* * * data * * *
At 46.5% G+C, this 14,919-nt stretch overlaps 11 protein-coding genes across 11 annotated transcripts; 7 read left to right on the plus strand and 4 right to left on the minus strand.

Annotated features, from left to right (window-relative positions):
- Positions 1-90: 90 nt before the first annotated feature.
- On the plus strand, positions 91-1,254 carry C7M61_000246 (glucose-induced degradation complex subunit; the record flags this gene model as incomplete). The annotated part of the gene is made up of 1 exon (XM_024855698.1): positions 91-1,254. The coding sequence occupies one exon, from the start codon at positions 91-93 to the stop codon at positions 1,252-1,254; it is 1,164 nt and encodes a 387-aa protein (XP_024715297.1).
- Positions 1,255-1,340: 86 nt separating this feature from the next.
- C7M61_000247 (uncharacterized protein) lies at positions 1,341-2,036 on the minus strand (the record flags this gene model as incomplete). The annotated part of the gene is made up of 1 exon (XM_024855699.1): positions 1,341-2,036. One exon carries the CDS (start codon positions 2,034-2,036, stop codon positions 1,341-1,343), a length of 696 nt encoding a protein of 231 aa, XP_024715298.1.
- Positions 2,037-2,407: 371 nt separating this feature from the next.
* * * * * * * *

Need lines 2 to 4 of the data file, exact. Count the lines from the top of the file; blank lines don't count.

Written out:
Annotated features, from left to right (window-relative positions):
- Positions 1-90: 90 nt before the first annotated feature.
- On the plus strand, positions 91-1,254 carry C7M61_000246 (glucose-induced degradation complex subunit; the record flags this gene model as incomplete). The annotated part of the gene is made up of 1 exon (XM_024855698.1): positions 91-1,254. The coding sequence occupies one exon, from the start codon at positions 91-93 to the stop codon at positions 1,252-1,254; it is 1,164 nt and encodes a 387-aa protein (XP_024715297.1).